The bee is named after its preferred food source, Sea aster (Aster tripolium), which flowers at the same time as the bee’s August emergence when they collect pollen and nectar for their young. However, climate change and sea level rise are causing their saltmarsh habitats to be lost, with further impact on the bee from development pressure in their Thames Estuary populations.
Habitat loss has led to mitigation for various invertebrates, creating features such as beetle bunds, scrapes and bee banks, while unplanned opportunities can be created in rock piles, sand pits, road embankments and sea walls.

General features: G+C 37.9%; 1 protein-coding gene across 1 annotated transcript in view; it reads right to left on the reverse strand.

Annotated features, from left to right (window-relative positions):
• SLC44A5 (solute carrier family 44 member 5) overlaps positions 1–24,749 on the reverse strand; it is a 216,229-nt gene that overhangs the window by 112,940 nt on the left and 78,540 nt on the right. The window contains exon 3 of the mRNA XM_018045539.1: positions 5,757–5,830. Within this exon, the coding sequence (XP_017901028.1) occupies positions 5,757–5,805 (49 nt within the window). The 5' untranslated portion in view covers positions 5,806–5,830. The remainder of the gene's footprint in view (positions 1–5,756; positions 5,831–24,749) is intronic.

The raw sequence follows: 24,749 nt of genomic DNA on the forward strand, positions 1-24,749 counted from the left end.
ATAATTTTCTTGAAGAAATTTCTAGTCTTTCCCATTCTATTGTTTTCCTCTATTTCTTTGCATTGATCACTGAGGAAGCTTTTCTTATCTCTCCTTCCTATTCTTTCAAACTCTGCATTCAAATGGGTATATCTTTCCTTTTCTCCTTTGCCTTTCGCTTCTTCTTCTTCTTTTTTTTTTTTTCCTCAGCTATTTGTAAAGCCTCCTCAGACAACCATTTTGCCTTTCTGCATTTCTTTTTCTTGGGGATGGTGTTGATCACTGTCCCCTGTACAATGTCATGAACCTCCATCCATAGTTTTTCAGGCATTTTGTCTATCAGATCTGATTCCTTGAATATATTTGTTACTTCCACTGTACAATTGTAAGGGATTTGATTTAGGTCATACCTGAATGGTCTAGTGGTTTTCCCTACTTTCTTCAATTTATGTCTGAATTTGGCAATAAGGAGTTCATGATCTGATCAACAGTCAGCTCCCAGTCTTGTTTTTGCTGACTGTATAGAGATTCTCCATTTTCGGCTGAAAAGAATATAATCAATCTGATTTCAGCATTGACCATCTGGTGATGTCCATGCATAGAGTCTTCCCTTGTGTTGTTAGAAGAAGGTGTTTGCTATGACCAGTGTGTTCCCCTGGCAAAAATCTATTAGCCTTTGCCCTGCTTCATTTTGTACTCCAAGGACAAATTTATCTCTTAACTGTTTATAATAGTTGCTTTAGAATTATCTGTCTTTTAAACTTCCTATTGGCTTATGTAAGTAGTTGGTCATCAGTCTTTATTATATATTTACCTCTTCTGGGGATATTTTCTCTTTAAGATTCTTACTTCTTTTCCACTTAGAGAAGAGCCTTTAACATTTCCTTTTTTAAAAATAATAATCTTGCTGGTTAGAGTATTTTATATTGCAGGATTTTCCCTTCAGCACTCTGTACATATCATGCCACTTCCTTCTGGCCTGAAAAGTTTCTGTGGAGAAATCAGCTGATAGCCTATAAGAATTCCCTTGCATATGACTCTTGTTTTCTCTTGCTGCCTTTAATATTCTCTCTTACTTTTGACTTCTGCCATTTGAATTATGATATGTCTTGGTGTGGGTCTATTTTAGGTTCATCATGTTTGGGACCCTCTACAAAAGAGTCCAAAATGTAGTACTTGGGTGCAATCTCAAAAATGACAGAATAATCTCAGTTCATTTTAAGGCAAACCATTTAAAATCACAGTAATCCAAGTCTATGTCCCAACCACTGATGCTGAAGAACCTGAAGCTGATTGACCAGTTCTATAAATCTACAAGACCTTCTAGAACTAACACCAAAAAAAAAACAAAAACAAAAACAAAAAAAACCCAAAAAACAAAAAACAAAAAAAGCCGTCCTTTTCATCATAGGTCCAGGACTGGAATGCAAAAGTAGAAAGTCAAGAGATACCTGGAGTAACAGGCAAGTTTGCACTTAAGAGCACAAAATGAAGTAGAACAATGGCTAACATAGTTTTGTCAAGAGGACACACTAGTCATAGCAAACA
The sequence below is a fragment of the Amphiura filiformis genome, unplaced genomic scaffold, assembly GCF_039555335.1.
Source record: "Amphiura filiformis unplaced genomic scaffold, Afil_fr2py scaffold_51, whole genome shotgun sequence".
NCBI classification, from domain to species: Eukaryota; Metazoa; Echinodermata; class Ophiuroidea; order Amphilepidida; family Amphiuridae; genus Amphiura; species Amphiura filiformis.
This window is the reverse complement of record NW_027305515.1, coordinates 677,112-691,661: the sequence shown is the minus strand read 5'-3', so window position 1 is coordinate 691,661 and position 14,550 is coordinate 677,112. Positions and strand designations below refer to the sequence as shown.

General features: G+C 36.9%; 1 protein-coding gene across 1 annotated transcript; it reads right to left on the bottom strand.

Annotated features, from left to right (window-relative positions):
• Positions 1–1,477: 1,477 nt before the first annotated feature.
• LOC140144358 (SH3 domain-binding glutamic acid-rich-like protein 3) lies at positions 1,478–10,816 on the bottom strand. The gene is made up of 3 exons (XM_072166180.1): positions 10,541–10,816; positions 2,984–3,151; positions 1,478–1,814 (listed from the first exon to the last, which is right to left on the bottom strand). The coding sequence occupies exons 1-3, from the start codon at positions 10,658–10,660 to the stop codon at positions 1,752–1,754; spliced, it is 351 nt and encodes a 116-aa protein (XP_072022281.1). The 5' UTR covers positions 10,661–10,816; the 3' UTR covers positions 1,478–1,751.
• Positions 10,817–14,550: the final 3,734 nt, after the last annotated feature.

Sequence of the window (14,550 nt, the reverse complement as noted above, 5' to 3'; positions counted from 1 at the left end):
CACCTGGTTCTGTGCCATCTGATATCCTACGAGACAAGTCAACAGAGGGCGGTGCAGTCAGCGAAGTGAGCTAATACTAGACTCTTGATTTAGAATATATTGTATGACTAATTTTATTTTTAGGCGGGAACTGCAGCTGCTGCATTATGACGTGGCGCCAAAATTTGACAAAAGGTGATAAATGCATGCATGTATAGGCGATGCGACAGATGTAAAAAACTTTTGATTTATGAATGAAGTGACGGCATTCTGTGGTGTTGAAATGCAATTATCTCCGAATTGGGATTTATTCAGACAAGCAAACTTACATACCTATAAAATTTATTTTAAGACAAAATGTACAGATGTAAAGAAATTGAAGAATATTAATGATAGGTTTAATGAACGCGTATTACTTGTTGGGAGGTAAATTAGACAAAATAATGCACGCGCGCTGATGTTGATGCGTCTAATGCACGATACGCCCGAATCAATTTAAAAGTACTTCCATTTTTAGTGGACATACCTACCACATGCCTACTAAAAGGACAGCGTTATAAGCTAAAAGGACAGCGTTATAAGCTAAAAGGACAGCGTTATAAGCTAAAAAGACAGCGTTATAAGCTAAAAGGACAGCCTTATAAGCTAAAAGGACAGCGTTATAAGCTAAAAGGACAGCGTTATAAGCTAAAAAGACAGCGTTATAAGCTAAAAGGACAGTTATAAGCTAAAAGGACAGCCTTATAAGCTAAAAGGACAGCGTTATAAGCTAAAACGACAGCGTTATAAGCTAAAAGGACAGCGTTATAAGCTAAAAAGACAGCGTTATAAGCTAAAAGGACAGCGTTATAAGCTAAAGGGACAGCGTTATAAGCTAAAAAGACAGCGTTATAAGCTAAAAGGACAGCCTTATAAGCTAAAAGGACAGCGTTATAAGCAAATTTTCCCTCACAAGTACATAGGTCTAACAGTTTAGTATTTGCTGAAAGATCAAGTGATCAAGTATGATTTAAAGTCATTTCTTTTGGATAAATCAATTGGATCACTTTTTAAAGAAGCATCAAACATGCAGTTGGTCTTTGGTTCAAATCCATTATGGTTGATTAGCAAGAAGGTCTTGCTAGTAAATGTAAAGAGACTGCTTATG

This project sought to understand the specific habitat requirements of the Sea aster mining bee. The project confirmed that the bee will exploit both natural and man-made habitats, such as managed grasslands and sand piles, as long as two key resources are present, forage and suitable nesting sites. This is good news as it means that simple actions to provide nesting habitat for this species in coastal areas that have an abundance of Sea aster may increase opportunities for the species. This also means that new development projects in the Thames Estuary could include invertebrate nesting areas for this and many other species, as part of mitigation packages to reduce the negative impacts of new developments. This is particularly important at a time when so many species are being lost.